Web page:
BACKSTAGE WITH BOB MACKIE
Byline: Eric Wilson
NEW YORK — For women whose exits have been as memorable as their entrances, Bob Mackie is their man.
He dressed Diana as she left the Supremes, Cher as she left Sonny and Tina as she left Ike. And the gowns that they wore have become as much a part of history as the moments they created.
Mackie, who has designed so many costumes for the stage and cinema that his nickname is “Mr. Show Business,” is taking his own turn in the spotlight Thursday night when The Museum at the Fashion Institute of Technology kicks off a retrospective of the designer’s works with an opening-night cocktail party.
The designer previewed the show with WWD last week and stopped to talk about some of the highlights of a career that includes working with the biggest names of film, theater and television; the looks he designed for them that have become part of the most defining fashion moments in entertainment history.
Carol Burnett is represented with her charwoman outfit, “Nora Desmond,” “Eunice” and a half-dozen looks she wore during the Q-and-A sessions of her weekly variety hour, where Mackie worked as costume designer beginning in 1967. There’s a Mitzi Gaynor section, with looks from her variety series, including a hillbilly outfit and a yellow sequined jumpsuit with a big green daisy running up the front.
Carol Channing is shown in her “Diamonds are a Girl’s Best Friend” costume; Diana Ross is wearing a dress from “Double Platinum,” a television special with Brandy shown last year; Ann-Margret wears her strip dresses from Las Vegas and Tina Turner wears her Icarus-like wings from her Vegas appearance in the late Seventies, when she was breaking away from Ike and going on tour with the Rolling Stones.
“That’s why when RuPaul did his Vegas act, he wanted a set of wings like those,” Mackie said. “And I made them for him.”
The first look a visitor sees at the show is one of Mackie’s most recent, the “Elizabeth” costume Whoopie Goldberg wore in the opening of the Academy Awards this year that was roundly hailed as one of the only funny moments in the show.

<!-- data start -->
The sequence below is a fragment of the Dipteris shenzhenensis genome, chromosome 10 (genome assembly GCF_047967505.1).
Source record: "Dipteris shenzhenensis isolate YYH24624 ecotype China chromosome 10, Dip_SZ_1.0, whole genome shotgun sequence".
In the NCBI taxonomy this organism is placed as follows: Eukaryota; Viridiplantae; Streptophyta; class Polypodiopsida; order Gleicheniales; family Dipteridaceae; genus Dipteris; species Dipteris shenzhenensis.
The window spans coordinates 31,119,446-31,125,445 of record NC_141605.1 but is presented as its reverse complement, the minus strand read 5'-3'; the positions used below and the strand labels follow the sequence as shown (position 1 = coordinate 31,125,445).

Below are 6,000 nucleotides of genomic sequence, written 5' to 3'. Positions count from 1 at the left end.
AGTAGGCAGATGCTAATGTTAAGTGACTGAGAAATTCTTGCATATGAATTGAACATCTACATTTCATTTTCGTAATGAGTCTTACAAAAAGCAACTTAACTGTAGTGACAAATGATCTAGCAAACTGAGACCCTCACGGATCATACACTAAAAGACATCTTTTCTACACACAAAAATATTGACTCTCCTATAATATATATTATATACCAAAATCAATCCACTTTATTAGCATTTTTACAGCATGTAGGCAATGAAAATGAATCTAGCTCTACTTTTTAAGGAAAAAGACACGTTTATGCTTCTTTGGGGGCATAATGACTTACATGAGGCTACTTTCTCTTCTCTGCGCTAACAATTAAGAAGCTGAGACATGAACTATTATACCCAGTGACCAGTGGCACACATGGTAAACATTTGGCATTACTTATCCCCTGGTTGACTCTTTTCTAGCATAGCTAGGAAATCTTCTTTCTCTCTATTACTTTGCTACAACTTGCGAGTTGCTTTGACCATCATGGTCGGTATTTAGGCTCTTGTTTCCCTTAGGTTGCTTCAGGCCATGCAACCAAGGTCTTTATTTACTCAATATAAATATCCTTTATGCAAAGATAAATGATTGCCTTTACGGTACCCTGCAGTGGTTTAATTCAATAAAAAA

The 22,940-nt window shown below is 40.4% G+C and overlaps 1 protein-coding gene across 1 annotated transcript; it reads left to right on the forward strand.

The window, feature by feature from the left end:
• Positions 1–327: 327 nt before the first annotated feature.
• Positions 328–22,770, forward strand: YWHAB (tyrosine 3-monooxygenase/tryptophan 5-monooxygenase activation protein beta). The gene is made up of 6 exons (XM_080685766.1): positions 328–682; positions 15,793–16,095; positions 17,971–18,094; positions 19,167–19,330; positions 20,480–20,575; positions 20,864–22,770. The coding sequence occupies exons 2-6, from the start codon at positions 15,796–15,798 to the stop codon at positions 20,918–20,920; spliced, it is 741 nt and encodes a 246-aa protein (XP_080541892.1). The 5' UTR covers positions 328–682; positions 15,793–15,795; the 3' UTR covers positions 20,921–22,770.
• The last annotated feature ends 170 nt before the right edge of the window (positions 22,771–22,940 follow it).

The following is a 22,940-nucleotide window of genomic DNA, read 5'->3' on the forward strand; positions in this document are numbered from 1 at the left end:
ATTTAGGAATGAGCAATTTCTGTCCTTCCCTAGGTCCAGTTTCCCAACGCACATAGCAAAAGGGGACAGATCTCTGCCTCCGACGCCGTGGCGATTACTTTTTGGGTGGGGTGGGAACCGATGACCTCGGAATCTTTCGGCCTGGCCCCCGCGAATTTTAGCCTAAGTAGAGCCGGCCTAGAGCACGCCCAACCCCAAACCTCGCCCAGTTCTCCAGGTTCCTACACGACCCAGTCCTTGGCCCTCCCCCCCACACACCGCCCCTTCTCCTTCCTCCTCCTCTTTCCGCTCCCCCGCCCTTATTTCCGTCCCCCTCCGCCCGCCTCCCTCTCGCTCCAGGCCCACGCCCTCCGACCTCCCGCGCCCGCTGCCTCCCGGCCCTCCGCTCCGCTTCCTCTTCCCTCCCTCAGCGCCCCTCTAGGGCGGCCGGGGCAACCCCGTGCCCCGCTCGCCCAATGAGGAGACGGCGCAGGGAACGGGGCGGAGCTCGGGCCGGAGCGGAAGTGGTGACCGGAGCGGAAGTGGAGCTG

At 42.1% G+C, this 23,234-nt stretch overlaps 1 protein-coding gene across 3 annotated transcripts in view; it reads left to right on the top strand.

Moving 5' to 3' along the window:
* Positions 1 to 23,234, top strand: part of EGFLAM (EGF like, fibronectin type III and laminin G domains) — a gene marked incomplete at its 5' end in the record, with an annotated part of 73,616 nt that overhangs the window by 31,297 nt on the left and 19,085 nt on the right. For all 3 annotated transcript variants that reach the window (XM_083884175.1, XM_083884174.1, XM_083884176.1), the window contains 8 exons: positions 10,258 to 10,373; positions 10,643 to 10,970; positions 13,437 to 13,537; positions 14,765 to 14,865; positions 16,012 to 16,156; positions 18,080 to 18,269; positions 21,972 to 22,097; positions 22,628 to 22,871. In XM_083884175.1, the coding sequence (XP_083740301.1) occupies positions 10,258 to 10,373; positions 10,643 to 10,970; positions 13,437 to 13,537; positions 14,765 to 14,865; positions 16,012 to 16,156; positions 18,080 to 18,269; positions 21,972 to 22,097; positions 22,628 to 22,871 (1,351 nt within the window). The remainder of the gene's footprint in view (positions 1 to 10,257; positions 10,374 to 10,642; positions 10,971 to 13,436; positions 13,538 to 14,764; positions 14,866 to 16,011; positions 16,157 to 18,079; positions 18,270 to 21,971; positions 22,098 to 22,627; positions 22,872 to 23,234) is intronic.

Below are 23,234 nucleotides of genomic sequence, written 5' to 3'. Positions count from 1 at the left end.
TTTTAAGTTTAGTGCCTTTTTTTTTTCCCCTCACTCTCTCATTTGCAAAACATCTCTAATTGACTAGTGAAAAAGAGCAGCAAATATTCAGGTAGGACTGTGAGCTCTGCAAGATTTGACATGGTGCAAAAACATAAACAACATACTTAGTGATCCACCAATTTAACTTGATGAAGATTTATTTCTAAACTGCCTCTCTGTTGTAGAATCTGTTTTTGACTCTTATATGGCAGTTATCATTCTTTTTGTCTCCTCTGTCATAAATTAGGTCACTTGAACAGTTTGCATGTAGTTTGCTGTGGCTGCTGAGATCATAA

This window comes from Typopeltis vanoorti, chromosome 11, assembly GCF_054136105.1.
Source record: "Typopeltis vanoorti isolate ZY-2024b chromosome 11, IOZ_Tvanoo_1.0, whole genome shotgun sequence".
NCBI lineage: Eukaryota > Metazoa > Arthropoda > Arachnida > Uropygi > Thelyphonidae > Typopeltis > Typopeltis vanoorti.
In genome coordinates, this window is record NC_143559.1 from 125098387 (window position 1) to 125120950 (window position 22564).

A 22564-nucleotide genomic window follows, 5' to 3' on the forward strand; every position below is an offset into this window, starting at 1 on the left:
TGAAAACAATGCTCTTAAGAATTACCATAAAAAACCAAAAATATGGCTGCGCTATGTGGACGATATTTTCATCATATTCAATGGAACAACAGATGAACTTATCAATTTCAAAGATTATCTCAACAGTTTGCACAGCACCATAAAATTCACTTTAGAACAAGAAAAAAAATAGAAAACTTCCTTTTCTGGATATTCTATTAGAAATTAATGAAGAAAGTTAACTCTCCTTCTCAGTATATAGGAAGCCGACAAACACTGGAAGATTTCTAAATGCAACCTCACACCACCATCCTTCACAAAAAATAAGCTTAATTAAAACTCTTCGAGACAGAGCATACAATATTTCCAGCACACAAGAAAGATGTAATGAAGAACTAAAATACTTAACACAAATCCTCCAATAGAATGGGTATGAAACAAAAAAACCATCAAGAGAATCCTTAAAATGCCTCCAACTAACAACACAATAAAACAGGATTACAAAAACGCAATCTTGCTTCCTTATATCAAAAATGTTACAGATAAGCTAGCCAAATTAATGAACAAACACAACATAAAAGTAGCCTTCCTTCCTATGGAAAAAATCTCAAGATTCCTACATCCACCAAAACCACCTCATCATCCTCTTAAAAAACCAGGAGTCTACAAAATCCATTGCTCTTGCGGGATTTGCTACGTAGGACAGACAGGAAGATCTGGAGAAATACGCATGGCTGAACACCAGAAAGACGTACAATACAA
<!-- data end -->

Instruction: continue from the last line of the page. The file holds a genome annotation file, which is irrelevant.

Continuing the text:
Cher, naturally, has the most looks in the collection, including the Cleopatra-inspired dress she launched a fragrance in, the black bare-midriff costume with a Mohawk headdress she wore at the Academy Awards in 1986 and, set off by itself, her “Laverne” getup — padded leopard-print jumpsuit, bauble bracelets, goofy glasses and pale blue rattan handbag embellished with paper flowers.
“It’s sort of pre-Dolce & Gabbana,” Mackie said. “I’m reemphasizing everything that everyone has ever said about me with this show. All the simple things, the bread-and-butter stuff, was out of the show real quick.”
The exhibit includes looks from Mackie’s ready-to-wear career, stacked on four tiers of a big purple “wedding cake” display that acts as a centerpiece of the show, like a set from a Busby Berkley show of the Thirties. On its top is “Tropical Sun,” a dress from 1961 that features a giant metal sun strapped to the back. His wedding gowns are featured on a separate display, topped by an “Indian Bride,” a look completed with a giant headdress.
“It looks a little like it should be from Ziegfield’s last show,” Mackie said.
The exhibit includes some of Mackie’s sketches for Broadway shows and movies like “Gypsy,” “Moon Over Buffalo” and “Pennies From Heaven.”
There’s Mackie’s earliest known existing sketch, a crayon and paper drawing from 1949, when the designer was nine years old and sketching pictures of what Carmen Miranda and Betty Grable were wearing at the cinema. In this example, their looks are modeled by Mackie’s mother and half-sister.
“I kept these in an old coloring book, placed between the pages,” Mackie said. “This one was about the ballet. It had great poses in it that I used for research, but I never colored in a coloring book in my whole life.”
There’s Barbra Streisand in “Funny Lady” and Lucille Ball in a 1965 sketch when she flew on a wire dressed as a Peter Pan-like nymph — “She wasn’t a happy woman,” Mackie said, referring to Ball’s reaction to the costume, which required the actress to wear a harness that cut into her crotch.
There’s also a sketch from a 1968 special called “Diana Ross and the Supremes and the Temptations Getting it Together on Broadway,” which Mackie believes may be the longest-ever title for a television show.
“A month later, she left the group,” Mackie said. “But Mary Wilson inherited the clothes, and they wore them as the Supremes for quite a while, although Diana’s replacement had to have them let out a bit.”
His earliest professional sketches in the exhibit are from 1964, four looks from a Jimmy Durante variety special called “Jimmy Durante Meets the Lively Arts,” which show mannequins in dresses based on “Today’s Art,” “Today’s Music,” “Drama” and “Fashion.”
“I still know her,” Mackie said, pointing to the “Fashion” sketch, which is inscribed with the name Sonja Haney. “She’s Mitzi Gaynor’s trainer and choreographer.”
Some of Mackie’s most famous clients are expected to turn out for the opening, and they are an amusing mix. Among those who have confirmed they will attend, according to a spokeswoman, are Diana Ross, Carol Burnett, Teri Hatcher, Deborah Harry and drag queens Lypsinka and Brandywine.
Lady Bunny has not yet RSVP’d, she said.